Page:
Digging Deep into the Trenches in Valiant Hearts: The Great War on PS3 and PS4

September 15, 2013

Ubisoft broke new ground in 2011 with its innovative UbiArt Framework game engine, a technology which allows artists to easily create assets and embed them into interactive environments. We’ve already seen it used to brilliant effect in the recent Rayman games, and since then people have been crying out for it to be leveraged in more titles. Seemingly acknowledging these requests, Ubisoft unveiled a couple of new titles built around the engine at its Digital Days 2013 event – including Valiant Hearts: The Great War.

Set between 1914 and 1918 during the First World War, you follow the story of five characters from completely different backgrounds that are all connected by one common trait: love. There’s Lucky Freddy, an American volunteer, George, a British aviator, Emile, a French prisoner of war, and Ana, a field medic. All of them are on a journey to help a German Soldier named Karl find his soul mate – and that happens to be the daughter of Emile.

Acting as a faithful companion throughout the horrors of war is a dog. This unnamed canine features in each of the stories told by the characters, helping them with puzzles and making the horrific scenes around them a little easier to cope with.

Unfortunately, we weren’t allowed to get our hands on the release, but we were treated to a snippet of the title in action. The demo opened with Emile in shackles at a German camp, where the poor prisoner of war was forced to cook up a bratwurst for his merry captors. After steering the incarcerated Frenchman towards the kitchens, a German soldier stood in the way, shouting after some water for his dog. To the right sat a water tower and a bowl. After turning a crank to fill the bowl with water, the soldier moved away from the kitchen door, allowing the hero inside.

In the kitchen there were a series of instructions designed to help the playable character concoct dinner. Fiddling with the machinery in the correct order saw water and sausages added to a cauldron, before finally cooking over a naked flame. We were assured that, as this was a very early section of the game, it was just introducing players to the game’s mechanics, and that the later challenges would require substantially more thought.

After pulling the cauldron of meat outside, comic-strip style boxes appeared at the top of the screen, explaining that British forces were about to launch a shelling attack. As soon as the first shell fell, the dirt around it erupted upwards, with each hand-drawn particle visible as Emile was showered in debris. He then had no choice but to retreat back to the kitchens, but the shells didn’t stop.

Emile awoke to find the German soldier’s dog digging him out of the debris, and, upon stumbling outside, a scene of desolation greeted him. While there could have easily been blood and gore everywhere, the mere fact that we’d seen this bustling camp not seconds earlier was enough to drive home the terrible fate that had befallen these soldiers. After tiptoeing his way through the smouldering remains of the prison, the dog’s uses were made evident. At a physics-based seesaw puzzle, the companion barked at one end of the screen, alerting Emile to the location of a room that he hadn’t seen containing a counterweight.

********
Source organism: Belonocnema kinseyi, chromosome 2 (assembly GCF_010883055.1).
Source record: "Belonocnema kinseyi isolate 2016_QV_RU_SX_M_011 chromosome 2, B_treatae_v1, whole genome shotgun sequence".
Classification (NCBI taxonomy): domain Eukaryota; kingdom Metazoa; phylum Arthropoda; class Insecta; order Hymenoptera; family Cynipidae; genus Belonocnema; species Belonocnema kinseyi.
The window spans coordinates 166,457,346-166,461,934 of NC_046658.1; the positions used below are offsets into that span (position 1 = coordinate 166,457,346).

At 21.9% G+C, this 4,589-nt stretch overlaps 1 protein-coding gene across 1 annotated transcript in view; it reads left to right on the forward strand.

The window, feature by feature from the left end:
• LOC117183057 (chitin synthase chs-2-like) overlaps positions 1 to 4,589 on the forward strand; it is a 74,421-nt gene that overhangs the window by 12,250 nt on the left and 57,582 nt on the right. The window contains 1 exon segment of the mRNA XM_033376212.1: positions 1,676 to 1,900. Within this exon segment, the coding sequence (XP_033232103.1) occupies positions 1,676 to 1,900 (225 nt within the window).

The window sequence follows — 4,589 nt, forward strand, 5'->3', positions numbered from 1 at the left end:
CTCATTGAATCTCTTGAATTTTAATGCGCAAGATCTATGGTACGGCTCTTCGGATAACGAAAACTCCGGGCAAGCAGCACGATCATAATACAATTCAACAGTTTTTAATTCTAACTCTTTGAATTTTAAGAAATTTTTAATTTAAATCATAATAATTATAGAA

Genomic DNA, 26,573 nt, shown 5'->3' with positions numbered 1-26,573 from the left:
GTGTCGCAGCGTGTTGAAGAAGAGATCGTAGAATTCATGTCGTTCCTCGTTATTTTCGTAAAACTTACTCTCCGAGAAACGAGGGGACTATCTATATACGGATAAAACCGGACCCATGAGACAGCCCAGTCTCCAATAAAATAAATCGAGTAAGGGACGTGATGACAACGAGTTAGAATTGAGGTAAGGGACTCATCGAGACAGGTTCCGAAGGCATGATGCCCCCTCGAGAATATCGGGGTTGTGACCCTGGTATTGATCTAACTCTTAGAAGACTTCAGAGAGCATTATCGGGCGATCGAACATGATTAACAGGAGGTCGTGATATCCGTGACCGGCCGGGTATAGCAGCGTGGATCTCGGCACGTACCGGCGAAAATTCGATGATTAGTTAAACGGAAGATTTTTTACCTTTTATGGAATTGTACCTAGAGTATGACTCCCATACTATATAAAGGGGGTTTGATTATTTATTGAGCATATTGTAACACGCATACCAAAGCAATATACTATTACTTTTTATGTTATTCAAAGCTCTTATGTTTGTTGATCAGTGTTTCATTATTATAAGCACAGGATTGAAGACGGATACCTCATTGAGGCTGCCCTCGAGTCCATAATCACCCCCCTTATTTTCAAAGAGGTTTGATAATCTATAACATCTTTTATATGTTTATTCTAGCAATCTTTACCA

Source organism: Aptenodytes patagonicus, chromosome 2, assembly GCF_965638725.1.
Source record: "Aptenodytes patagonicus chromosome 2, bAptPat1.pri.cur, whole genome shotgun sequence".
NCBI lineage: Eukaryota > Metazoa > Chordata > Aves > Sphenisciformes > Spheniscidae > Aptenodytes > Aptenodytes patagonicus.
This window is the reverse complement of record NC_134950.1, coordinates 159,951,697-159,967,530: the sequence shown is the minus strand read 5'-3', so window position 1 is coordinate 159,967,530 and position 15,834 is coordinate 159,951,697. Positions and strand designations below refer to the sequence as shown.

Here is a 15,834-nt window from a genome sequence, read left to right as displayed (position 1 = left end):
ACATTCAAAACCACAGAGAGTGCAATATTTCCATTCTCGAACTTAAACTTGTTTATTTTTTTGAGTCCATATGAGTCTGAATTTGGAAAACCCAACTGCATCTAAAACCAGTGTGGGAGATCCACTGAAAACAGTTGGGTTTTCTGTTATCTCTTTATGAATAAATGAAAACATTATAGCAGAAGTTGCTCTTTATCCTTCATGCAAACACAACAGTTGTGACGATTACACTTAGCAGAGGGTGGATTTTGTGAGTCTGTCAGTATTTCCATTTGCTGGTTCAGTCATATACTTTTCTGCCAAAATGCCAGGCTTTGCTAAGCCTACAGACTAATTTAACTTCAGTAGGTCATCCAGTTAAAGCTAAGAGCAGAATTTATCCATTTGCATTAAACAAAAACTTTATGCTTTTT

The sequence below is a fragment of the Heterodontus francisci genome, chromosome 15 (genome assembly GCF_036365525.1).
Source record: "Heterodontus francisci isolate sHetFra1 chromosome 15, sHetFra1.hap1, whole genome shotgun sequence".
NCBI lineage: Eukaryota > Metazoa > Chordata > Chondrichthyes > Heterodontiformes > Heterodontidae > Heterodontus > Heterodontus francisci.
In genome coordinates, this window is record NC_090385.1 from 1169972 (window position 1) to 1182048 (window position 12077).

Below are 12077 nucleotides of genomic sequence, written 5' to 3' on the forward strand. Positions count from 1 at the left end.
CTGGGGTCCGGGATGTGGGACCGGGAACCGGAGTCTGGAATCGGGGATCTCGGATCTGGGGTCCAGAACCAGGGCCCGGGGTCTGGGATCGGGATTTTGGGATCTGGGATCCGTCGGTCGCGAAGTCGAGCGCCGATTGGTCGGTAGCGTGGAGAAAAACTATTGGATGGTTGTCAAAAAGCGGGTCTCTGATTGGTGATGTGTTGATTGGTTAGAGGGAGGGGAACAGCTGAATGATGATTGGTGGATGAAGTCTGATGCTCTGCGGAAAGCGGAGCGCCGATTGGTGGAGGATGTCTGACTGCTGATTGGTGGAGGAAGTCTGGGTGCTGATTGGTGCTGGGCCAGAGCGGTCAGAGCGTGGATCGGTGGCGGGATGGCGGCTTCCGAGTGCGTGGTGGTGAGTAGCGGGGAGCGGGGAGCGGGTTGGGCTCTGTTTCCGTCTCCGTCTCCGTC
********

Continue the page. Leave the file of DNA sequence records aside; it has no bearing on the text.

We were also shown a level from the perspective of Freddy. Far more rough and ready than Emile, the American comes equipped with a pair of wire cutters and makes short work of any obstructions that he comes across. His demo featured throwing grenades into strategic places to dislodge objects, running for cover between the reloads of an enemy’s weapon, and blowing up a bridge to prevent the advancement of German forces. He appeared to be a far more action-orientated character than the others, and while we weren’t shown any footage of them, it’s clear that each will be augmented with their own unique gameplay style and puzzles to contend with.

One thing that developer Ubisoft Montpellier was eager to stress is just how authentic the title is, with each stage occurring in the genuine locations of real battles. The narrative is based upon authentic letters between a handful of people caught in the hellish war, and the characters themselves are derived from real people as well. The studio even looked into its own history, including dog tags based upon family members who served during the deadly period.

One of Valiant Hearts’ biggest assets is that it’s visually striking. Adopting somewhat cartoonish visuals might seem a little insensitive given the horrors experienced during this war, but it definitely works. The art style has a grungy, early 20th century style to it that seems right at home in this setting. We were stunned to discover that every piece of art in the game was designed by just one person, and given the incredible workload, the amount of detail is truly impressive, with skirmishes being fought in the distant background of each level.

Characters don’t talk, but bark orders and grumble unintelligibly with an image-filled speech bubble above their heads for you to decipher. From what we saw, it wasn’t too difficult to understand, and the approach saves the game from potentially atmosphere-killing voice acting. But it’s the music that completely sold us on the title’s presentation, offering a sombre collection of piano pieces that inform the gameplay, building the emotional experience.

Valiant Hearts: The Great War was definitely the most impactful game announced at this year’s Digital Days event. It’s not only tackling a time period rarely touched by the industry, but it appears to be doing so in a manner that’s respectful of those that were affected by it. With a fantastic art direction, magical music, and intriguing characters, this is one that we’re willing to hang our medals on already.

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